Sunday, July 8, 2012
“They shall know that a prophet has been among them.” (Ezekiel 2:5)
"A prophet is not without honour except in his native place and among his own kin and in his own house." (Mark 6:4)
There is the story about a bishop who was interviewing a senior seminarian before his ordination as deacon, and asked him where he would like to be assigned as a deacon for pastoral training. The seminarian said, somewhat boldly, "Oh, my bishop, anywhere but New Canaan!" "Why not there," the bishop asked? "You know," the seminarian answered, "That’s my hometown -- and we all know that ‘a prophet is not without honour except in his native place.’” The bishop replied, "Don't worry my friend! Nobody in your hometown is going to confuse you with a prophet."
Today’s gospel tells us how Jesus encountered rejection with prophetic courage. The readings too warn us about rejection and hardships faced when doing the Lord's work. In the first reading, the prophet Ezekiel tells us about his receiving God’s call to become His prophet. Yahweh warns Ezekiel that he is being sent to obstinate and rebellious Israelites in exile in Babylon. Hence, as God’s prophet, he will have to face rejection and persecution for giving God’s message.
As Christians who accept the call of Jesus and seek to follow him, we also may face indifference and hostility, contempt and scorn, weakness, hardship and persecution, insults and rejection. In the second reading, Paul frankly admits that he learned by trial and error that he couldn't preach the gospel on the basis of his own strength and talent. Rather, the weaker he became, the more room he left for the Spirit of God to work through him. Paul discovered positive value in his pain. He understood that suffering, accepted as God’s gift, produces patience, sensitivity and compassion and a genuine appreciation of life's blessings.
It was natural that Jesus should visit his hometown, Nazareth, as a rabbi with a band of his disciples. Since Jesus’ fame as a preacher and miracle worker in other places in Galilee had reached Nazareth he was invited to read from the Prophets and explain the text. During his “Inaugural Address” or “Mission Statement,” Jesus took upon himself the identity of a prophet, different from the image of the miracle worker that people wished to see. As other faithful prophets of Israel had done, Jesus, too, held people accountable for their selfishness, their faithlessness to God, their lack of justice and mercy (Micah 6:6-8), and their sinfulness. The first reaction of the people in the synagogue to Jesus' words was one of astonishment, but later their prejudices got the better of them. They knew him only as a carpenter from a poor family, with no formal training in Mosaic Law. Certainly, they thought, he had gone far beyond the point one of his status as a humble carpenter should go.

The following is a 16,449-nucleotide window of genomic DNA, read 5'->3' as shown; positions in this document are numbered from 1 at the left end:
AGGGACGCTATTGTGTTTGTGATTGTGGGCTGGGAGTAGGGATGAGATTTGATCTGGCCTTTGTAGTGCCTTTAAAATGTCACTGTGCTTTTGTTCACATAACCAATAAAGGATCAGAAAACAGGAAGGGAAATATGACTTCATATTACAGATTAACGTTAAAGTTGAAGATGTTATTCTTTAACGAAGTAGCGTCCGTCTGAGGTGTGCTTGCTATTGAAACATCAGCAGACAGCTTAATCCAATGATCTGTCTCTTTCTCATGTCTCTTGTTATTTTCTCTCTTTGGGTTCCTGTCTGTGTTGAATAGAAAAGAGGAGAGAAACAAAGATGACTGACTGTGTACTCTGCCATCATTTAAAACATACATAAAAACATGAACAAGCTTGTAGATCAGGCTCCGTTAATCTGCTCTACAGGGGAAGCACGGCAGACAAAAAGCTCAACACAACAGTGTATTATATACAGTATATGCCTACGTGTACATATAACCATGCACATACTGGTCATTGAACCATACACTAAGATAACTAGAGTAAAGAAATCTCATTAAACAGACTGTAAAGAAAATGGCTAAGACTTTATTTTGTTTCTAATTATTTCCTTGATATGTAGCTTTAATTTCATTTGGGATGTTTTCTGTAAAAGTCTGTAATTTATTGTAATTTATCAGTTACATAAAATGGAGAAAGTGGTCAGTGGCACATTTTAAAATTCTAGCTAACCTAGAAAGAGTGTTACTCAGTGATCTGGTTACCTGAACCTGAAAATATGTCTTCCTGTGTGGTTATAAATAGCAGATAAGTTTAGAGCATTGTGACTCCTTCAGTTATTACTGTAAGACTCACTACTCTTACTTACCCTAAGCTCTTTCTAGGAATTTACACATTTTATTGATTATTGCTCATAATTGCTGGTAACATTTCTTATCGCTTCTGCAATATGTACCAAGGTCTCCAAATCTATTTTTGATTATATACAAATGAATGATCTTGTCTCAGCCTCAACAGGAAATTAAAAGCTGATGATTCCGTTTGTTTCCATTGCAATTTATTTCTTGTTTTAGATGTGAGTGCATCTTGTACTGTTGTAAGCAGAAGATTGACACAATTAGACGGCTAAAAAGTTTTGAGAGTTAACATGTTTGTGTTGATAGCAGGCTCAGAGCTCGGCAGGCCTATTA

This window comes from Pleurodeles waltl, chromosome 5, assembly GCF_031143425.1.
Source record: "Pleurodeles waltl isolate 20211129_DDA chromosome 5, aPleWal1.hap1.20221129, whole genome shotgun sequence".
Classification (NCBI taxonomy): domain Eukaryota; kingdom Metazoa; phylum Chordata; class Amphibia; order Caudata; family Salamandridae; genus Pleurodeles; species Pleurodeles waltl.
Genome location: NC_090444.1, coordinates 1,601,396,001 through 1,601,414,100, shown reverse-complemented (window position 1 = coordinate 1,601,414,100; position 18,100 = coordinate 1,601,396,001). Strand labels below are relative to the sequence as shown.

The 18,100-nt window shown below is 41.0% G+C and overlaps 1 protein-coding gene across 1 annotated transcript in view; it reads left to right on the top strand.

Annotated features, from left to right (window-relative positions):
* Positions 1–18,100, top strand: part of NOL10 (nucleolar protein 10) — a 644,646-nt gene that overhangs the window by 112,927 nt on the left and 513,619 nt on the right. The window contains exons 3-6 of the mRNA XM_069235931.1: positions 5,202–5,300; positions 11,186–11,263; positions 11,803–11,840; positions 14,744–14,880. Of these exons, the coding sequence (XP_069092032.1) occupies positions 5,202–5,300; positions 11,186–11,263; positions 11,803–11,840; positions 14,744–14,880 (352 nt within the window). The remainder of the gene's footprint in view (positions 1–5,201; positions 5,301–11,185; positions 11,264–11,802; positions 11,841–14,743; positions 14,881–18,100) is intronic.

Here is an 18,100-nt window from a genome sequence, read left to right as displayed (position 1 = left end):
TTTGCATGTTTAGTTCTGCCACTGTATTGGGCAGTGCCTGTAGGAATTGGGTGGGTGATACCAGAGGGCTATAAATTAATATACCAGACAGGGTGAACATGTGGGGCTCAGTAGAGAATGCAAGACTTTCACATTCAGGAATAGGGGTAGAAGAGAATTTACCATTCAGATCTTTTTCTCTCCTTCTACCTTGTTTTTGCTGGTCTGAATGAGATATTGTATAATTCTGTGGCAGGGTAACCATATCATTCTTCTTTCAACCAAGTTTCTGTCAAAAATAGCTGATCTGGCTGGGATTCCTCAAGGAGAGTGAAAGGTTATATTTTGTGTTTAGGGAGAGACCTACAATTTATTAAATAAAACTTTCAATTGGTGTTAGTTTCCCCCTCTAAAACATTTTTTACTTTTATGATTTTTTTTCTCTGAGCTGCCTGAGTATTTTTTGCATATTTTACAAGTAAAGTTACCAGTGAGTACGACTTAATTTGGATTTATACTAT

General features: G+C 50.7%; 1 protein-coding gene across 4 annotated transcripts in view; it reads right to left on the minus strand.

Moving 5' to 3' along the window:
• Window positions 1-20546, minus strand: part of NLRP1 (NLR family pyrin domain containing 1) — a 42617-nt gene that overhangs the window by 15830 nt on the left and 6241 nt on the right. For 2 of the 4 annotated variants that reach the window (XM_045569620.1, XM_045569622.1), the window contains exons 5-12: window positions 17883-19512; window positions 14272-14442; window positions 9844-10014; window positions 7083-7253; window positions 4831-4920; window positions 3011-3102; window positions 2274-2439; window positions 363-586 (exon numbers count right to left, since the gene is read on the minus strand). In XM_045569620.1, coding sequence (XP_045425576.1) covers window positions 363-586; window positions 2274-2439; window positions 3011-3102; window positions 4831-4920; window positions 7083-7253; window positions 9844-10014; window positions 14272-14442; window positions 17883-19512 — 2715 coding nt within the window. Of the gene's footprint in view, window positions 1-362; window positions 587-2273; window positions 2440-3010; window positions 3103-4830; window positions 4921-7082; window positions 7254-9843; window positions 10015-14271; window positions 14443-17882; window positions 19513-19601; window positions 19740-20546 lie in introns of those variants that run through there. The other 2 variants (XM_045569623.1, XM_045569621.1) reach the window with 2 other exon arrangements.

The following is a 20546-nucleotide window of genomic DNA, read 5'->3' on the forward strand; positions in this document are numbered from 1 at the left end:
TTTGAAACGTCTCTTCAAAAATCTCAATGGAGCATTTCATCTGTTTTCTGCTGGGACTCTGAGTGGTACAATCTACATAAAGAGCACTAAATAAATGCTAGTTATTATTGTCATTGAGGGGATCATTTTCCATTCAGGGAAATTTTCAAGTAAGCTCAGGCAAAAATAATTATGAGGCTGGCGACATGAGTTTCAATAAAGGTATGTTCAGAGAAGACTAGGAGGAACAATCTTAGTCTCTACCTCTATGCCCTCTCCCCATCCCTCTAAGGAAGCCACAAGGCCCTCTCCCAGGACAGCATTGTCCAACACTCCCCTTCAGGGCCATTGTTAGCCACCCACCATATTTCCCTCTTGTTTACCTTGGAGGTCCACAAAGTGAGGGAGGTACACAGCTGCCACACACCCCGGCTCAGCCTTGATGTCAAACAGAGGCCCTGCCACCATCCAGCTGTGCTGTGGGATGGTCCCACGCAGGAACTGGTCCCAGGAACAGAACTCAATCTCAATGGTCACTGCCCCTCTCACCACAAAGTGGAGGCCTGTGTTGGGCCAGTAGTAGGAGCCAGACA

How many wonderful opportunities do we miss out in life just because of this type of automatic judgment? The Prejudice Barrier! Think of the lasting friendships and the fruitful relationships that could have developed, if we hadn’t “boxed” people with a particular tag. Yes, there are prophets among us, sharing God’s goodness in our midst. God is present giving us His message through both our nearest and dearest and our priests, employers, neighbours and coworkers. Since God uses these people as His prophets to convey His message to us, it is our duty to acknowledge and honour them. Let us express our appreciation today for our families – spouses for each other, parents and children for each other. A word of appreciation for the lady who cooks the dinner, for the neighbour who is always ready to share our happiness and sorrow, for the friends who have given us time, support and attention when we needed it the most – all God’s messengers of love and light -- need our proper responses to them for their service and to Him for His mercy. Let us not take this active presence of God among us for granted, and let us not ignore God’s direction, help and support in our lives coming to us through His words in the Bible and the advice and example of others. Amen!
“Jesus, pour your Spirit on me so that I can proclaim your salvation.”